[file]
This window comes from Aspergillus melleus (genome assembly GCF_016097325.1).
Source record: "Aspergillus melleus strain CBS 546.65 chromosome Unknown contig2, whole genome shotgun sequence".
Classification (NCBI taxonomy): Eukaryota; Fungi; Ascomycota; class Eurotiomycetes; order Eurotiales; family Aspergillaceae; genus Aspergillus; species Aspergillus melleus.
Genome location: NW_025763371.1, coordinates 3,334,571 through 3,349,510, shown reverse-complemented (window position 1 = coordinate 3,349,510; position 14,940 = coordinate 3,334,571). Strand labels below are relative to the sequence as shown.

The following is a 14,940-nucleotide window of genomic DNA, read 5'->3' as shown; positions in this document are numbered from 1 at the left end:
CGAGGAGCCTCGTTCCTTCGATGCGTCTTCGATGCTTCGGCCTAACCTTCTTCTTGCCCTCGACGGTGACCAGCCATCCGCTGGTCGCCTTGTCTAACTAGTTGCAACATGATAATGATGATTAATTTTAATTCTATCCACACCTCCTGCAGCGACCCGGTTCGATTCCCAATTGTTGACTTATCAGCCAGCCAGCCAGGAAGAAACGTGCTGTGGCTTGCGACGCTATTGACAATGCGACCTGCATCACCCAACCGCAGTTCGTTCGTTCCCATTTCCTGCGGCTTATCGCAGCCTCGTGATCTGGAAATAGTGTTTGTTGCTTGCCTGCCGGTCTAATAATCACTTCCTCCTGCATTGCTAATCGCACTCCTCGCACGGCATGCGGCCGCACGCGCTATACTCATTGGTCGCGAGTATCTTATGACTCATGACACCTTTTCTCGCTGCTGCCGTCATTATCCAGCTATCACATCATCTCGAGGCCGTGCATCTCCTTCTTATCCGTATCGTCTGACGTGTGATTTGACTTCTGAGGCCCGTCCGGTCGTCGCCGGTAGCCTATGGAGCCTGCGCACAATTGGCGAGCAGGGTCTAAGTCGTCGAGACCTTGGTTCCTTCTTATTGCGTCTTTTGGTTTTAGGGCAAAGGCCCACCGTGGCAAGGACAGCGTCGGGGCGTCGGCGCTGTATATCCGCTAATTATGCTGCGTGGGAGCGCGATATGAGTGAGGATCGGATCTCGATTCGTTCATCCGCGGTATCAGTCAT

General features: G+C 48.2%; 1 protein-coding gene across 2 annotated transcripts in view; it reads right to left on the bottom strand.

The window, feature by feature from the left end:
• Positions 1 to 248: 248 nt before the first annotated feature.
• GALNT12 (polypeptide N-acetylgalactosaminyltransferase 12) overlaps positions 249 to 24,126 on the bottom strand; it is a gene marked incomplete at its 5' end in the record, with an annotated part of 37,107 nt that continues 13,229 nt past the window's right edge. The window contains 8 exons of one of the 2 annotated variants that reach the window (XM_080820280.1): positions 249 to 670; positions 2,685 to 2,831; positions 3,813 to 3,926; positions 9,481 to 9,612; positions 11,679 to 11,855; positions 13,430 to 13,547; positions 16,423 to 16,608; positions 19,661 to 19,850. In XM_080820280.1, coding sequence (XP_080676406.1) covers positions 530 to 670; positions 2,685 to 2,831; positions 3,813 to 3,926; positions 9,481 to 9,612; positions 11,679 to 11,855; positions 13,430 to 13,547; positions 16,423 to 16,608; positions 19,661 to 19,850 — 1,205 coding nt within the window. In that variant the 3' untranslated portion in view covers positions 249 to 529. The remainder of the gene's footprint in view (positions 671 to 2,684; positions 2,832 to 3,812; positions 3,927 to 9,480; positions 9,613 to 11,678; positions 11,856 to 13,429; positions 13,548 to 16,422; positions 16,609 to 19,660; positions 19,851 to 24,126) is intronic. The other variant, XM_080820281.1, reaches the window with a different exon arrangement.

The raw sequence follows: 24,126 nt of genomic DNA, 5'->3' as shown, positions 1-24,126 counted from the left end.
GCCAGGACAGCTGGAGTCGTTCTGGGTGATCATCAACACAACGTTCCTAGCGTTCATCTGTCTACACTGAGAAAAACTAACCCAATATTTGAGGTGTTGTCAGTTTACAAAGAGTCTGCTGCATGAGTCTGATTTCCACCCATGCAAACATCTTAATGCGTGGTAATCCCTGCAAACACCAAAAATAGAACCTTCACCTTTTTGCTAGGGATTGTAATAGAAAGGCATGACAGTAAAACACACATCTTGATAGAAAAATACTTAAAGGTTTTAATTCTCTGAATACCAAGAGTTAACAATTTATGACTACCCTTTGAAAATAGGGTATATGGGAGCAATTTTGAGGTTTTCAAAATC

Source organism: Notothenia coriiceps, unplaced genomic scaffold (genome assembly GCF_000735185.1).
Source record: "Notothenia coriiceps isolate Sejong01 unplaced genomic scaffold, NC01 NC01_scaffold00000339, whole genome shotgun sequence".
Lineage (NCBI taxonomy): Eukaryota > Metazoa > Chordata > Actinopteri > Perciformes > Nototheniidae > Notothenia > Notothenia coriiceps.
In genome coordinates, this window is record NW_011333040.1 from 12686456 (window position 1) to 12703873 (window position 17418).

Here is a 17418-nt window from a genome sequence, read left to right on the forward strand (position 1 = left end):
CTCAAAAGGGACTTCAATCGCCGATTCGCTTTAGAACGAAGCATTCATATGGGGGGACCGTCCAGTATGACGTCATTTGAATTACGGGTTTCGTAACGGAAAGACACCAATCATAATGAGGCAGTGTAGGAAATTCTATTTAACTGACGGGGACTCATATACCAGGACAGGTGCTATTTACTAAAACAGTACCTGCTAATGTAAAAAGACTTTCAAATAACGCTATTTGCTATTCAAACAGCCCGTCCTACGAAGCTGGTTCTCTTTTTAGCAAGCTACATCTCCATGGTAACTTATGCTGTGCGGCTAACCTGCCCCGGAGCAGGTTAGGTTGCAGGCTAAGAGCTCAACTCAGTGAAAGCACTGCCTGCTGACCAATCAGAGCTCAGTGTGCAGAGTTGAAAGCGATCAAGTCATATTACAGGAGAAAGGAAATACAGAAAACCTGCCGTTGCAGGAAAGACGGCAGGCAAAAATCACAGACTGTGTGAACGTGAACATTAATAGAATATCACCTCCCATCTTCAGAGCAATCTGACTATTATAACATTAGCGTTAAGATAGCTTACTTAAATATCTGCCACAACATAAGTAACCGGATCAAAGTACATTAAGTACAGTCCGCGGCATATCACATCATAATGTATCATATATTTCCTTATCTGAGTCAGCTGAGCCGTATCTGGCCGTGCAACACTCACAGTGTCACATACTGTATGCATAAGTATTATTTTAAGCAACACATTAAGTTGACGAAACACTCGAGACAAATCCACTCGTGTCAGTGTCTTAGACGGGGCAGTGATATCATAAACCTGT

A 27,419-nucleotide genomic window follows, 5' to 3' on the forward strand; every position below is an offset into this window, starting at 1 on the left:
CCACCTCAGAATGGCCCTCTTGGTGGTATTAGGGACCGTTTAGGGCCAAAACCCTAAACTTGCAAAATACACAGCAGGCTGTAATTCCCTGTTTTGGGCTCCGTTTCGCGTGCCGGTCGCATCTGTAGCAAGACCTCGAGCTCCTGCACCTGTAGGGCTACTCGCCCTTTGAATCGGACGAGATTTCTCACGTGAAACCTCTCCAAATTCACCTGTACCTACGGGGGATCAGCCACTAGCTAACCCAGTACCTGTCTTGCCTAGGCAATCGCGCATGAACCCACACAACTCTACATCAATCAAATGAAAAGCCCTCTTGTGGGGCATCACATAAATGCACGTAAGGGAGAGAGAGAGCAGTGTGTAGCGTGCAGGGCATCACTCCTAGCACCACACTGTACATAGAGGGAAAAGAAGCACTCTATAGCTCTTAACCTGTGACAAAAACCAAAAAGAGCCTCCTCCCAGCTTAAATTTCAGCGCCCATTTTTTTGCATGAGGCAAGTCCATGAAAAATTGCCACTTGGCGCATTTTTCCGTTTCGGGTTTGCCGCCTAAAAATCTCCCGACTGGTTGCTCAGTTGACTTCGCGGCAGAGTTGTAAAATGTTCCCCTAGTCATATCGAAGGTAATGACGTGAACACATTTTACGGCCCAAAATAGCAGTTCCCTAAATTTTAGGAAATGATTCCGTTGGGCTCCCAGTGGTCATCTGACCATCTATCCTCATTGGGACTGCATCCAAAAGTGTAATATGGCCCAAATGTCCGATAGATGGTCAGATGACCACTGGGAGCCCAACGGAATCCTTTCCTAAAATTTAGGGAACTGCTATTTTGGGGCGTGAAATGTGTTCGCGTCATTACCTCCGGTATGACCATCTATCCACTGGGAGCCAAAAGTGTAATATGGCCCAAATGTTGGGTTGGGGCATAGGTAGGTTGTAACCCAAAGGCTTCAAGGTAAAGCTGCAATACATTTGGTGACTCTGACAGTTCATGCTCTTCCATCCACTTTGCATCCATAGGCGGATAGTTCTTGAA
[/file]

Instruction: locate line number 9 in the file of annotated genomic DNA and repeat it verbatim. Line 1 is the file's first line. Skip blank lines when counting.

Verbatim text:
• Positions 1 to 248: 248 nt before the first annotated feature.